Smith immediately agreed when I asked for an email interview. He answered all of my questions and tossed in some additional tidbits. We didn’t get around to asking what he thinks of the designated hitter in major league baseball or query him about his favorite beer, but we did try to cover quite a few of his many interests.

Tom Jackson: You have two new novels about to come out, and you are working on another Ngu Family Saga novel. Can we infer that you still enjoy writing and have no intention of stopping?

L. Neil Smith: You may, indeed. A long life, filled with … shall we say,
“events”? … couldn’t stop me. Thanks to a stroke in 2014, I can’t walk
or use my left arm. But I can still write. I intend to die just like Bat
Masterson, slumped over my keyboard.

Tom Jackson: Can you clear up a bibliographic point? You said that Ares, your about-to-be-published novel, is the fourth installment of the Ngu Family Saga, but I couldn’t figure out what the third book is. Your Wikipedia entry only lists two Ngu Family Saga books,  Pallas and Ceres, and I couldn’t clear up the mystery looking at Goodreads, either. What’s the third book?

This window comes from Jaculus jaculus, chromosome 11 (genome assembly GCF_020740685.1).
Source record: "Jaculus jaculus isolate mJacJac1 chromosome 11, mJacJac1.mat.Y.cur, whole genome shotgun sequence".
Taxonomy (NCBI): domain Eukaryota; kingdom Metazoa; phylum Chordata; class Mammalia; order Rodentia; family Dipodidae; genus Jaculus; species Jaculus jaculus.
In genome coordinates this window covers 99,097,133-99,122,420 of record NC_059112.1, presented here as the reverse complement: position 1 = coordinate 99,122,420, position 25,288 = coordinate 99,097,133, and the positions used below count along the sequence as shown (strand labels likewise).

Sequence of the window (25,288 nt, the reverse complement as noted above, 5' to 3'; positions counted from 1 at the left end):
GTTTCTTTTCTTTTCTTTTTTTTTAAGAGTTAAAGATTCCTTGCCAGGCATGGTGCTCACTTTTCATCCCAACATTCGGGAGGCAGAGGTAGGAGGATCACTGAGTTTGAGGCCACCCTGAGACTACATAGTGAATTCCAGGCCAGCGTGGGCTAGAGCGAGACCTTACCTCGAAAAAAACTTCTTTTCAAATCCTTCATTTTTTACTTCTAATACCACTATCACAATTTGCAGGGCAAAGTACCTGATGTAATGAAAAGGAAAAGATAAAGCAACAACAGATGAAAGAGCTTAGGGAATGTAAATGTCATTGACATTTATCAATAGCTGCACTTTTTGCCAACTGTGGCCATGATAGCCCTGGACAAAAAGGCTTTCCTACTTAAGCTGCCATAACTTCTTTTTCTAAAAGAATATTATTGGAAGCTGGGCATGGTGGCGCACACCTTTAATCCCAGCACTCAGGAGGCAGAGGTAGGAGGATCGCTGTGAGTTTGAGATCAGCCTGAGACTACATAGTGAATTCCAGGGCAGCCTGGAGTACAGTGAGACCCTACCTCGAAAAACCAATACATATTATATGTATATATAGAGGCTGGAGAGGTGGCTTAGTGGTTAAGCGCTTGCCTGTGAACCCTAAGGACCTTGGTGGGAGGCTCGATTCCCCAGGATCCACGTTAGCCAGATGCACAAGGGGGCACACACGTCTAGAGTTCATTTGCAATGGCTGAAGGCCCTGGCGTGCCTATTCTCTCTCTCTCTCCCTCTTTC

L. Neil Smith: Your confusion is entirely my fault. I wrote Pallas. I wrote Ceres. Halfway through the latter, I realized how odd it was that, as one of Heinlein’s “children,’ I had never written a book about Mars. I also realized that for many plot-driven reasons, it had to be set, chronologically, between Pallas and Ceres, before Llyra Ngu and Jasmeen Khalidov were born. It took me an unbelievable sixteen years, but I wrote it and called it  Ares the Greek name for Mars. So those are the three,  Pallas, Ceres and Ares. Now I’m writing a fourth novel, Rosalie’s World, in which Llyra is grown up and married. She has four kids! Jasmeen is married, too, to Llyra’s brother, Wilson, and together they’re raising Wilson’s daughter by Fallon O’Driscoll, Tieve. There may be a fifth Ngu family novel, Beautiful Dreamer, if I stay healthy and live long enough.     I’m looking forward to doing five more MacBear/Lysandra novels, too.